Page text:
Anti-Vascular Endothelial Growth Factor Comparative Effectiveness Trial for Diabetic Macular Edema: Additional Efficacy Post Hoc Analyses of a Randomized Clinical Trial

JAMA Ophthalmol. 2016 Dec 1;134(12):10.1001/jamaophthalmol.2016.3698. doi: 10.1001/jamaophthalmol.2016.3698.


Importance: Post hoc analyses from the Diabetic Retinopathy Clinical Research Network randomized clinical trial comparing aflibercept, bevacizumab, and ranibizumab for diabetic macular edema (DME) might influence interpretation of study results.

Objective: To provide additional outcomes comparing 3 anti-vascular endothelial growth factor (VEGF) agents for DME.

Design, setting, and participants: Post hoc analyses performed from May 3, 2016, to June 21, 2016, of a randomized clinical trial performed from August 22, 2012, to September 23, 2015, of 660 participants comparing 3 anti-VEGF treatments in eyes with center-involved DME causing vision impairment.

Exposures: Randomization to intravitreous aflibercept (2.0 mg), bevacizumab (1.25 mg), or ranibizumab (0.3 mg) administered up to monthly based on a structured retreatment regimen. Focal/grid laser treatment was added after 6 months for the treatment of persistent DME.

Main outcomes and measures: Change in visual acuity (VA) area under the curve and change in central subfield thickness (CST) within subgroups based on whether an eye received laser treatment for DME during the study.

Results: Post hoc analyses were performed for 660 participants (mean [SD] age, 61 [10] years; 47% female, 65% white, 16% black or African American, 16% Hispanic, and 3% other). For eyes with an initial VA of 20/50 or worse, VA improvement was greater with aflibercept than the other agents at 1 year but superior only to bevacizumab at 2 years. Mean (SD) letter change in VA over 2 years (area under curve) was greater with aflibercept (+17.1 [9.7]) than with bevacizumab (+12.1 [9.4]; 95% CI, +1.6 to +7.3; P < .001) or ranibizumab (+13.6 [8.5]; 95% CI, +0.7 to +6.0; P = .009). When VA was 20/50 or worse at baseline, bevacizumab reduced CST less than the other agents at 1 year, but at 2 years the differences had diminished. In subgroups stratified by baseline VA, anti-VEGF agent, and whether focal/grid laser treatment was performed for DME, the only participants to have a substantial reduction in mean CST between 1 and 2 years were those with a baseline VA of 20/50 or worse receiving bevacizumab and laser treatment (mean [SD], -55 [108] µm; 95% CI, -82 to -28 µm; P < .001).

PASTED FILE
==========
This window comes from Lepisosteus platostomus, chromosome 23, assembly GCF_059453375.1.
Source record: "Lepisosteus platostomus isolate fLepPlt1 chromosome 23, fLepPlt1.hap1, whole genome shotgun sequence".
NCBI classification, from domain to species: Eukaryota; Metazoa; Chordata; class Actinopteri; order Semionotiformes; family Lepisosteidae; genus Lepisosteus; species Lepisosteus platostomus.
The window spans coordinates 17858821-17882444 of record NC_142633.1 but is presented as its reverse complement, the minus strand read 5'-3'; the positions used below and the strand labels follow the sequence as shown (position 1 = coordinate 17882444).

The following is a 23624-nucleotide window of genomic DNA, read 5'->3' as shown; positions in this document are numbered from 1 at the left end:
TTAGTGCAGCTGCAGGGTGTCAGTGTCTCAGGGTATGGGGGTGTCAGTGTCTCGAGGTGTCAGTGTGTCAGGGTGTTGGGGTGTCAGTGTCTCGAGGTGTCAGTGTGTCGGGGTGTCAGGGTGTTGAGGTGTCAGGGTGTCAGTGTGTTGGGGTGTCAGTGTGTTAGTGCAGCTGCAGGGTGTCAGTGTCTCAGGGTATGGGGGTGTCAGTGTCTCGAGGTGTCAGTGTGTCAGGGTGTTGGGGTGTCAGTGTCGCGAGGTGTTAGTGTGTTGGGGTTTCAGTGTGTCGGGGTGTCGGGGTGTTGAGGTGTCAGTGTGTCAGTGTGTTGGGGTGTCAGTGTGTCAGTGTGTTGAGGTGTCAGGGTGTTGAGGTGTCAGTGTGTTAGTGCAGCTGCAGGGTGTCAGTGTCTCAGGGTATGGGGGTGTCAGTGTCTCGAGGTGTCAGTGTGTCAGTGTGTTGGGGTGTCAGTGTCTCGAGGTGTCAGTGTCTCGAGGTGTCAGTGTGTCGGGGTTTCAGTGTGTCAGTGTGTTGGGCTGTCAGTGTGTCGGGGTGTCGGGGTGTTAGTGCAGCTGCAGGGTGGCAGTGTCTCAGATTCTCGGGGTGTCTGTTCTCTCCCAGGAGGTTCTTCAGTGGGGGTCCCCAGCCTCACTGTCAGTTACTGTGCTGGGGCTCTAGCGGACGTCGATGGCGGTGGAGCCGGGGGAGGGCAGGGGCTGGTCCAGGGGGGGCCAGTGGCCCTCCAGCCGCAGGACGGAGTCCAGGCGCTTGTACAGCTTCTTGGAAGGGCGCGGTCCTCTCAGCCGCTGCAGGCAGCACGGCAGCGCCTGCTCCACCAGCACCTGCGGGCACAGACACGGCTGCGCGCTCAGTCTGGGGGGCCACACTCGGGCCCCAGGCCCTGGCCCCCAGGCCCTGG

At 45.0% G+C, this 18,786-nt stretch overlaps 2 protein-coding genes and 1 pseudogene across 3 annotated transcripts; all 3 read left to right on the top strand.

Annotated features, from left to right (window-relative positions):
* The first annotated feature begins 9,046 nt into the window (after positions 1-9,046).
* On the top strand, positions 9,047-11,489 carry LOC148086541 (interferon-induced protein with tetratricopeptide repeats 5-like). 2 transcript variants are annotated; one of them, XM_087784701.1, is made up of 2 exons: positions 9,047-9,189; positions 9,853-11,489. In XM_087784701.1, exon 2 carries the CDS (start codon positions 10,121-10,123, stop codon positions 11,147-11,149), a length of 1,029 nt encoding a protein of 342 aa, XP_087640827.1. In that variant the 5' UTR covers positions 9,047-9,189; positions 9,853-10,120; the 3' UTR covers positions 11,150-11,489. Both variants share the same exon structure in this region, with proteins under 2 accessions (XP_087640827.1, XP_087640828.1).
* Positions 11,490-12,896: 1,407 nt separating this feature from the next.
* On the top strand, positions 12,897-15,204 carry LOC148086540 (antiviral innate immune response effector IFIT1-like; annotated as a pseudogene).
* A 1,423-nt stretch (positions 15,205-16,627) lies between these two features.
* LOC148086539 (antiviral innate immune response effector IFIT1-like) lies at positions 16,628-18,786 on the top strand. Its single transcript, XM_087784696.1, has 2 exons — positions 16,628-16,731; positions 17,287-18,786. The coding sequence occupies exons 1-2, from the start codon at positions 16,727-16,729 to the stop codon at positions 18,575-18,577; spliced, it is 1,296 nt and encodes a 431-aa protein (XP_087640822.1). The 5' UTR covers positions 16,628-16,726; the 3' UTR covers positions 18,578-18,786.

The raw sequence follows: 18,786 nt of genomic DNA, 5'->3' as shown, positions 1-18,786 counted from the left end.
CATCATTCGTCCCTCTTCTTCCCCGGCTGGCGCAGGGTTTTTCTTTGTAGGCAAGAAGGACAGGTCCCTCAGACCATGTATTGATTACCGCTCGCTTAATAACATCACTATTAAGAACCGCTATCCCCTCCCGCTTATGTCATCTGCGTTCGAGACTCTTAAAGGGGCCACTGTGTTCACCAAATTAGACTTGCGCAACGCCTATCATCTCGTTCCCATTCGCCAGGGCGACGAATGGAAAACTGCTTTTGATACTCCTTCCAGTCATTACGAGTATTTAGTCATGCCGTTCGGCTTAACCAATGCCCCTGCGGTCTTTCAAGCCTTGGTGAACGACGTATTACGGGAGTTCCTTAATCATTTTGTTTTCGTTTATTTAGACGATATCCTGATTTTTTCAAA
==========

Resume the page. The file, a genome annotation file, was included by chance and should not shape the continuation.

Conclusions and relevance: Although post hoc analyses should be viewed with caution given the potential for bias, in eyes with a VA of 20/50 or worse, aflibercept has the greatest improvement in VA over 2 years. Focal/grid laser treatment, ceiling and floor effects, or both may account for mean thickness reductions noted only in bevacizumab-treated eyes between 1 and 2 years.

Trial registration: Identifier NCT01627249.

Publication types

  • Multicenter Study
  • Randomized Controlled Trial

MeSH terms

  • Angiogenesis Inhibitors / administration & dosage
  • Bevacizumab / administration & dosage*
  • Diabetic Retinopathy / diagnosis
  • Diabetic Retinopathy / drug therapy*
  • Dose-Response Relationship, Drug
  • Female
  • Follow-Up Studies
  • Humans
  • Intravitreal Injections
  • Macula Lutea / pathology
  • Macular Edema / diagnosis
  • Macular Edema / drug therapy*
  • Male
  • Middle Aged
  • Ranibizumab / administration & dosage*
  • Receptors, Vascular Endothelial Growth Factor / administration & dosage*
  • Recombinant Fusion Proteins / administration & dosage*
  • Retrospective Studies
  • Tomography, Optical Coherence
  • Treatment Outcome
  • Vascular Endothelial Growth Factor A / antagonists & inhibitors*
  • Visual Acuity*


  • Angiogenesis Inhibitors
  • Recombinant Fusion Proteins
  • Vascular Endothelial Growth Factor A
  • aflibercept
  • Bevacizumab
  • Receptors, Vascular Endothelial Growth Factor
  • Ranibizumab

Associated data